Yet that’s not the case for Kabila, who at 46 is a comparatively young leader intent on protecting well-documented assets in a breathtakingly resource-rich country that’s nonetheless left the Congolese broken, bleeding and betrayed. His refusal to hold elections beyond his constitutionally appointed term limits, or to honor the December 2016 agreement to do so, fuels the suffering in Kinshasa or in the Kasais.

In Burundi, it is 54-year-old President Pierre Nkurunziza whose disastrous demand for constitutional changes and another term in office led to political and ethnically inspired violence, and a withdrawal from international cooperation on human rights. The authoritarian President Paul Kagame, at 60, leads a Rwanda that removed constitutional term limits and elected him again last year in a disputed contest.

In Egypt – although for different reasons – it’s been President Abdel Fattah el-Sisi, a year younger than Khama, who is defying a democratic election process. In Mauritania, opposition politicians are watching President Mohamed Ould Abdel Aziz for signs that he wants to stay put beyond term limits; Ugandan President Yoweri Museveni, 73, no longer needs to worry about his age. They’re a few among many.

Leading as he leaves

Khama is often criticized for breaking the cultural and diplomatic rules among African leaders with his public critique. He’s direct about the fact that “we are presidents, not monarchs,” as he told Mugabe. With few exceptions, that’s the case across a continent where far too many of these presidents are refusing to step down and – as China most recently demonstrated with its own consideration of term limit removals – it’s by no means a problem unique to Africans. It’s just that Khama is rare in his willingness to speak up.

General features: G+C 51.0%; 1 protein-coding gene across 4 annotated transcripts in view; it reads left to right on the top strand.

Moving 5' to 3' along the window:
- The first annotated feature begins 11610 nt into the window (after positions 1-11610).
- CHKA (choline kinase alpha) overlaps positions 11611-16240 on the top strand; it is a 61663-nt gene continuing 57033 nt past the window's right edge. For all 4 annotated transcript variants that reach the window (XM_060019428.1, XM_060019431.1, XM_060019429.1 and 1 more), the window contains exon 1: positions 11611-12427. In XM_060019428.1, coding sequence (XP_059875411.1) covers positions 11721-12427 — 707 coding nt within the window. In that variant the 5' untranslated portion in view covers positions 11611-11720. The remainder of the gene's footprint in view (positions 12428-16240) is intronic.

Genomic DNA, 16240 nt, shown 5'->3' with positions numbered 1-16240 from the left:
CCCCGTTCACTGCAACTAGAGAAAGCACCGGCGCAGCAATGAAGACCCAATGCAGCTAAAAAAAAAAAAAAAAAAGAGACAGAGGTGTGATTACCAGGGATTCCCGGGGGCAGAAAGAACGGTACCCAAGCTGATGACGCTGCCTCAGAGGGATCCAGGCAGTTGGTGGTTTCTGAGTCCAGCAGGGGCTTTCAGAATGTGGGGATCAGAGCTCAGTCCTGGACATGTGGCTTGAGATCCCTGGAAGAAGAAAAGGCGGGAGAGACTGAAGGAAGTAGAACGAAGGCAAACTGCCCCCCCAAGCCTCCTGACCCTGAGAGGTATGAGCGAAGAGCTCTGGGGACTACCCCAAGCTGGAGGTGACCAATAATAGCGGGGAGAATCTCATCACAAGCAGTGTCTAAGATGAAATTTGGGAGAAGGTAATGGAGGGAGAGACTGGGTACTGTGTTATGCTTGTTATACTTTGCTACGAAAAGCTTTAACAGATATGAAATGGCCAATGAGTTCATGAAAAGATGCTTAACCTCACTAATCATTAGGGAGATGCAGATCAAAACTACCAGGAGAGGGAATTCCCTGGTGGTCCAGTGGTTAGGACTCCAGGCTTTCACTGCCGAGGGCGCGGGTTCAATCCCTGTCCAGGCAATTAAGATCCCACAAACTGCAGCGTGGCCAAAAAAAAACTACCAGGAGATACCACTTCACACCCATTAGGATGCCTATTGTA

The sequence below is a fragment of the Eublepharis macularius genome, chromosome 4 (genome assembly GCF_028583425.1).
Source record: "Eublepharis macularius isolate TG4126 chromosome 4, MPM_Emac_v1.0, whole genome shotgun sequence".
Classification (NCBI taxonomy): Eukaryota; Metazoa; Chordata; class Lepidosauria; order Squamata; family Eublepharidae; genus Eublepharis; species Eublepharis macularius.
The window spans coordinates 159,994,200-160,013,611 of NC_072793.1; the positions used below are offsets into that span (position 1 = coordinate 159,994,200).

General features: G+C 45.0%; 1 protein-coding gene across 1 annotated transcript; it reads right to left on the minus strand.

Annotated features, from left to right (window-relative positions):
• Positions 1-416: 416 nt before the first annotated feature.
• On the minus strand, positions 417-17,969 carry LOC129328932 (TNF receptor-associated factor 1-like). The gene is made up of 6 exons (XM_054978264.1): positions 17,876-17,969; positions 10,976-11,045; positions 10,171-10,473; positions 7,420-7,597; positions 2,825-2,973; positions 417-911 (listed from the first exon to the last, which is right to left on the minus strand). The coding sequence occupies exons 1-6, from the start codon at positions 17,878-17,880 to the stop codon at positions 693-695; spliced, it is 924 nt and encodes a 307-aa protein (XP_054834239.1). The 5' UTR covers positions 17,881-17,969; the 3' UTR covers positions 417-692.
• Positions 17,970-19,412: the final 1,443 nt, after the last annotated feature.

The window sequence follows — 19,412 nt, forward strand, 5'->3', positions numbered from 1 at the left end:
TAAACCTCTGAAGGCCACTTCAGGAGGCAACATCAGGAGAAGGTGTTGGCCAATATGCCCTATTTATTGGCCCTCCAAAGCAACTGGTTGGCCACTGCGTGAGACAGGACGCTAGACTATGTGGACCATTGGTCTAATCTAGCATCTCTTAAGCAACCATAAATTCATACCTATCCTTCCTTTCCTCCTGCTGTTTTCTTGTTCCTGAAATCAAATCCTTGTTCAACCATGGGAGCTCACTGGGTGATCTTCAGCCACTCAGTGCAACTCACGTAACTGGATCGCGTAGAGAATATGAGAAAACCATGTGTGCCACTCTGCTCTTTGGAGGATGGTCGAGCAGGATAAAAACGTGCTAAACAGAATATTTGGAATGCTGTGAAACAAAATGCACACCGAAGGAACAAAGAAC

There’s perhaps some truth in the assessment that Khama, as the vocal critic from a stable nation known for good governance, fails to show deference to neighboring African leaders and respect for the sovereignty of their nations. Yet that sovereignty is invoked far too often as a defense for South Africa’s corruption or Ethiopia’s human rights violations, and the complicity of high-level African leaders and organizations stems from their silence. To Khama’s credit, and that of Botswana, he has spoken up when it mattered.

It matters again now.

Image: Government of Botswana

Laureen Fagan

Laureen Fagan

Laureen is the editor of Africa Times

Laureen is a freelance journalist creating high-quality, informed content on international affairs, politics and technology. She has worked both in and out of newsrooms since 2000. She is a former paramedic with significant experience in community resilience and nonprofit community development initiatives, and maintains "a passion for action" on sustainability and climate change. She also is trained in conflict resolution and diversity, and has special interests in science and medical reporting, and culture and religion issues. Laureen received her MSJ from Northwestern University's Medill School of Journalism in the United States, and completed additional graduate study in theology at University of Notre Dame.